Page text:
Dan Orlovsky: Lions Look "Flat And Tired"

The former Lions quarterback has noticed it for a while.

Will Burchfield
September 12, 2018 - 5:11 pm

© Raj Mehta-USA TODAY Sports

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Dan Orlovsky sees the same thing a lot of people see when sizing up the Lions in their first season under Matt Patricia. And the former Lions quarterback, who spent 10 years in the NFL, has an eye for it. 

"I've been saying this and I've been somewhat outspoken about it for the last three or four weeks. They look, in a way, flat and tired. I've said that. I thought I saw that in the preseason, just lacking some juice," Orlovsky told the Jamie and Stoney Show on 97.1 The Ticket. "Especially on Monday Night Football, it’s the start of the season. I know the first play to Quandre (Diggs) was ridiculous and the place went nuts, but juice is something that is consistent. Juice is something that gets carried over time. It’s not momentary, it’s long-term, and I don’t see that. They just look a little flat and tired.

"Now, I’m not saying that is the case, it just looks like that from a person outside. And usually you can get a feeling as a player, you can see that stuff. That’s one of the things that kind of stands out." 

Patricia put the Lions through a rigorous training camp, with physical practices and lots of running. Then they played poorly in the preseason. That carried over into Monday night when the Lions were blasted by the Jets 48-17 and almost seemed to fold in the third quarter. 

Orlovksy, now a football analyst for ESPN, isn't sure if training camp is at the root of the Lions' apparent fatigue. He wasn't there for it, nor has he asked any players about it. Patricia, by all appearances, is employing the same coaching tactics he learned in New England -- which have worked just fine for his mentor, Bill Belichick. 

"You can’t blame it on, hey, things are hard, because the Patriots, from what we know, do it harder than anybody. The Patriots are always in pads and their practices are always as long as they’re legally allowed. We can’t blame it on that if another team has shown it to be successful over time," Orlovsky said. "I also believe that it has to be hard, because winning in November and December is hard and you have to be tested like that.

"There could be a bunch of reasons why the team lacks juice. Part of lacking juice is lacking big-time playmakers, big-time talent on both sides of the ball. That could be a part of it. Yes, they could be tired. There are so many different things as to why. I have no idea what training camp was like so I'm not blaming that. I’m just speaking as an ex-player that was observant, and going, 'This is Monday Night Football, the tops should be coming off of peoples’ heads.' And it just didn’t come across that way."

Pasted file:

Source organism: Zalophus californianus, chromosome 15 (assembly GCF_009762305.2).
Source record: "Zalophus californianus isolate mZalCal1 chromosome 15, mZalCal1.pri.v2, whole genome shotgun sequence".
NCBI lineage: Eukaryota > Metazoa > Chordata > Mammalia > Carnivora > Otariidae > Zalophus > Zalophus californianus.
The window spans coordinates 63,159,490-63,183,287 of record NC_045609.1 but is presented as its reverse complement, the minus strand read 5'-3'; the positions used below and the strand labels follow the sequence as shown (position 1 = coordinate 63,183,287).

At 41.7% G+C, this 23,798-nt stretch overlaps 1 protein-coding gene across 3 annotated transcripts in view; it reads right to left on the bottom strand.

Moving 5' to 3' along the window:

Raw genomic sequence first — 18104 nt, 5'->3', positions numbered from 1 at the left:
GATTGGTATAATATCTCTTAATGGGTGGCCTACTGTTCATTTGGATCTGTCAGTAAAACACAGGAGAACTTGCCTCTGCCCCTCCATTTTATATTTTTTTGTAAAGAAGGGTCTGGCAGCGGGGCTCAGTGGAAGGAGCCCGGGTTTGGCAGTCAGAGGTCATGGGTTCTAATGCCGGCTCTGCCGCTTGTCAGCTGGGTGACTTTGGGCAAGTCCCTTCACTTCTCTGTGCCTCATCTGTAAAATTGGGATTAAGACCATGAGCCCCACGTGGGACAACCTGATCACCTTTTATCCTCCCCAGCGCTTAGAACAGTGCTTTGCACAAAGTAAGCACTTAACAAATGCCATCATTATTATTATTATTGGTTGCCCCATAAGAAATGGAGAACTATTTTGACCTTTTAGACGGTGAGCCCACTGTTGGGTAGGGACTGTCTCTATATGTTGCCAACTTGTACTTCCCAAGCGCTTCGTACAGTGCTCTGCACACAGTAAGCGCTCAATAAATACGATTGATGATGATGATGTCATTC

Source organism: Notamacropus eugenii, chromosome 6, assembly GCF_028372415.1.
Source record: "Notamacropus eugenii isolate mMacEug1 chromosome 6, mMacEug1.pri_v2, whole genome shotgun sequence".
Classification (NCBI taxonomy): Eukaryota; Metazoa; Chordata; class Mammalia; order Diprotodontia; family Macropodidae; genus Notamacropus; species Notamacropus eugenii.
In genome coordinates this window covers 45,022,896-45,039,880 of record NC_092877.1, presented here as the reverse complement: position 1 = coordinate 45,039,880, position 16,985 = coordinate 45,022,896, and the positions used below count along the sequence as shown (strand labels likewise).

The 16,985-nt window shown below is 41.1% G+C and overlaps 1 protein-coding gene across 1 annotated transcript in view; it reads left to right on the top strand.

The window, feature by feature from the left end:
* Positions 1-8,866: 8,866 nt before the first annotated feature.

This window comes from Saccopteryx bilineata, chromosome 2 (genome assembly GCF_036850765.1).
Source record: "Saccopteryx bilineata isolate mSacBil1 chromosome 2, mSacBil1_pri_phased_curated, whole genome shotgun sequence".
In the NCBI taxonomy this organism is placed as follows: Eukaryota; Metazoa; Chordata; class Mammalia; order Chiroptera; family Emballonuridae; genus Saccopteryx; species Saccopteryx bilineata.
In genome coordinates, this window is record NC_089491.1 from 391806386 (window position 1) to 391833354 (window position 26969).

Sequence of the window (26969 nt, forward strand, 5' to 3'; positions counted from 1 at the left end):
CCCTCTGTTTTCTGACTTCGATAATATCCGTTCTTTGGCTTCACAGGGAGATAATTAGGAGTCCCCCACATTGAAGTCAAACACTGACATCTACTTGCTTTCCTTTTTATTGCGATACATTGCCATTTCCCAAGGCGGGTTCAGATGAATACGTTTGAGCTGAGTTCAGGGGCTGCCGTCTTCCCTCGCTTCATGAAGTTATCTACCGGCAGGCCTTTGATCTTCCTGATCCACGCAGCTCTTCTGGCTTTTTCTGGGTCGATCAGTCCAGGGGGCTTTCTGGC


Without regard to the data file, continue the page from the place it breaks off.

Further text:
Following Monday night's debacle versus the Jets, Patricia came under fire for having his team unprepared. Questions surfaced as to whether the former defensive coordinator is in too deep. On Wednesday he was asked if the job of being an NFL head coach is harder than he expected. He smiled and said, "No, this job is great."

Orlovsky, for his part, said it's too soon to determine whether or not Patricia is cut out for his new role. 

"I’m not going to sit here and say he looks over his head," said Orlovsky. "It’s very much a growing process for him as well. And from everything you read about him, how intelligent he is, you would imagine that he’s going to go back and fix some of the stuff or refine some of the stuff that he wants to do better for the team.

"But it’s one game. It was as bad of a game as you can have, no doubt, top to bottom, but the good thing is you got five days to regroup. The best thing that can happen to them is that it was Monday Night Football and you only have to wait five days to go out and play again and get that performance off the table hopefully." 

Orlovsky said the same thing for his friend and former teammate Matthew Stafford, who threw four interceptions Monday night in one of the worst games of his career. Stafford took the blame for the loss afterward

"That was uncharacteristic of Matthew. Matthew's done a phenomenal job in the last five or six years of valuing the football and realizing how important it is, and I had never seen him just not play up to his standards," Orlovsky said. "He’ll be the first person to tell you that was not who he is and that’s not who he’s going to be moving forward."

Stafford naturally was one of the focal points of fan frustration, but Orlovsky expects him to bounce back in a big way Sunday afternoon at the 49ers. 

"I understand (people saying), 'What was wrong with Matthew Stafford,' and, 'Oh my gosh, he played so bad.' I get that from so many people and fans. My social media’s been littered with it," Orlovsky said. "But Matthew Stafford’s the least of your worries moving forward -- the least of your worries. If I was somebody who played fantasy sports, I would take Matthew Stafford next week because I know what he’s made of and I know that he’s going to come back throwing haymakers. 

"He didn’t play well, he’ll be the first to tell you, and he’ll get it corrected."